Commodity investing has long been known for its volatility, attracting traders who seek large daily movements to generate returns. After the ETF industry made investing in these hard assets more accessible, the popularity of utilizing these assets reached new highs. Over the past few years, commodity ETFs have seen a number of wild rides, as their underlying assets have made violent swings time and again.
Below, we present a history of some of the most notable commodity ETF swings ever and what fueled these massive movements.
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Coffee Catches Fire
- ETF: Dow Jones-UBS Coffee ETN (JO )
- When: January 2014 – March 2014
- Gain: ~90%
Early in 2014, coffee futures caught fire after a hot and dry summer in Brazil spooked the market. Brazil is by far the largest producer of the commodity, as it produced more than 5.6 billion pounds of coffee in 2013. The drought in the summer of 2014 has damaged the coffee crops and has created concerns over 2015′s harvest as well.
After a quick correction in March, coffee futures spiked even higher in April, only to calm down after. The fears over the 2015 crop output will likely keep futures elevated for some time, though perhaps not at their current levels.
Grains and the U.S. Drought
- ETF: DJ-UBS Grains Total Return Sub-Index ETN (JJG )
- When: June 2012 – July 2012
- Gain: ~50%
The summer of 2012 was a tough one for the U.S., the leading grain producing region in the world. In fact, 2012 was the hottest year recorded since records have been kept for such a stat. In just a few weeks, the drought and searing heat sent grains commodities on a tear.
Some individual grains performed better than others, but all saw a major lift as a result of the harsh weather. Most of the grains commodities have since calmed down, with a particularly large sell-off in mid-2014 that brought most prices back down to pre-drought levels.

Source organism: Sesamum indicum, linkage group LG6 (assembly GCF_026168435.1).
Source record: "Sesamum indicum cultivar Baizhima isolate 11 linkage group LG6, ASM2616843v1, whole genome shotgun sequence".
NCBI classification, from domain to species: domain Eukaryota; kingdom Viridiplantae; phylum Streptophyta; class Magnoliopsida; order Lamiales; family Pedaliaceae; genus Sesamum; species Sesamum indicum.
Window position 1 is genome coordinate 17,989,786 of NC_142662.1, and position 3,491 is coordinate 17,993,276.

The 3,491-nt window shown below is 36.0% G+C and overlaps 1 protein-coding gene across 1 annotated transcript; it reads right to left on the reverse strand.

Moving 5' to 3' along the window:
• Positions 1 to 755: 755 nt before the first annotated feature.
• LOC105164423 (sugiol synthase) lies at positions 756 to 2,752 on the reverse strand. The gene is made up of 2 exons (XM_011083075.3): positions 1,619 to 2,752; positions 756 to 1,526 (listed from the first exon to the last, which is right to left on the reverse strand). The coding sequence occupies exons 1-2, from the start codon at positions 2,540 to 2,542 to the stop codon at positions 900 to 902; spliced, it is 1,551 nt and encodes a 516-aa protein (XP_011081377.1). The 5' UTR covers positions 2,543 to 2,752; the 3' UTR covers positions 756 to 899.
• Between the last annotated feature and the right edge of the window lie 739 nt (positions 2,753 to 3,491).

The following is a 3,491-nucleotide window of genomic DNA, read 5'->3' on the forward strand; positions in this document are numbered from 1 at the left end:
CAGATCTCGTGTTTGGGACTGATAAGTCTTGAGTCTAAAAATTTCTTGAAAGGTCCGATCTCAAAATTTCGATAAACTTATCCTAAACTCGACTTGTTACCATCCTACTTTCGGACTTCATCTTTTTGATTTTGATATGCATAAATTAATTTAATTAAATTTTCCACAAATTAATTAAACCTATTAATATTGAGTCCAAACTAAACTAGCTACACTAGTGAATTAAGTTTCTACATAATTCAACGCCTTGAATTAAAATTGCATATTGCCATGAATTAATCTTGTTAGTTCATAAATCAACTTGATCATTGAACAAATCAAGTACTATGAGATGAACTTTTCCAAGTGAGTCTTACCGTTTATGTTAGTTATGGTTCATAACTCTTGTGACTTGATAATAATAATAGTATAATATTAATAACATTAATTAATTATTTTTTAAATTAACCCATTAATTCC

Silver Shines Bright
- ETF: Silver Trust (SLV )
- When: August 2010 – April 2011
- Gain: ~165%
Precious metals took off in 2011, as money printing and bond-buying programs from the Fed created an increased appetite for these hard assets. Silver took the news especially well, tacking on massive gains in just a matter of months.
Unfortunately for this white metal, its fall from grace was swift, including two harsh sell-offs in 2011 that brought the commodity back down to earth. As equities continue the unprecedented bull run, silver (as well as its precious metals counterparts) has struggled to gain traction.
Cotton Makes a Run
- ETF: Dow Jones-UBS Cotton Total Return Sub-Index ETN (BAL )
- When: July 2010 – March 2011
- Gain: ~185%
A cocktail of supply concerns sent cotton on a major run higher in mid 2010, as demand for the fluffy commodity refused to give up.
Cotton quickly sold-off after making its peak and fell to more manageable levels, where it has remained since its spike.
- ETF: Dow Jones-UBS Sugar Subindex Total Return ETN (SGG )
- When: May 2010 – January 2011
- Gain: ~155%
Sugar has rarely had a dull moment over the last few years, as the commodity is no stranger to major moves up and down. The sweet commodity saw a strong run-up in 2009 before pulling back early the following year. From there, it enjoyed a strong upward momentum as tight supplies kept plenty of pressure on prices.
Sugar would eventually cool-off and trend lower over the next few years with a few spikes here and there.
UNG Heats Up
- ETF: United States Natural Gas ETF (UNG )
- When: December 2007 – July 2008
- Gain: ~80%
The end of 2007 and beginning of 2008 saw fossil fuel prices spike, with natural gas enjoying gains that set itself apart from its peers.
Since making highs in 2008, UNG has rarely had any kind of positive momentum as the fund was forced to undergo a 1-for-4 reverse split in early 2012 to keep its share price above $5. Though the fund has shown some promising signs as of late, natural gas and UNG have yet to establish a clear momentum.
The Bottom Line
Commodity ETFs are well-known for their volatility, demanding that investors pay special attention to these particular positions. They are most often impacted by weather concerns and how that interacts with the supply/demand equation. Commodity investments require special attention, but have the potential to produce some seriously lucrative returns.
Follow me on Twitter @JaredCummans.
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Disclosure: No positions at time of writing.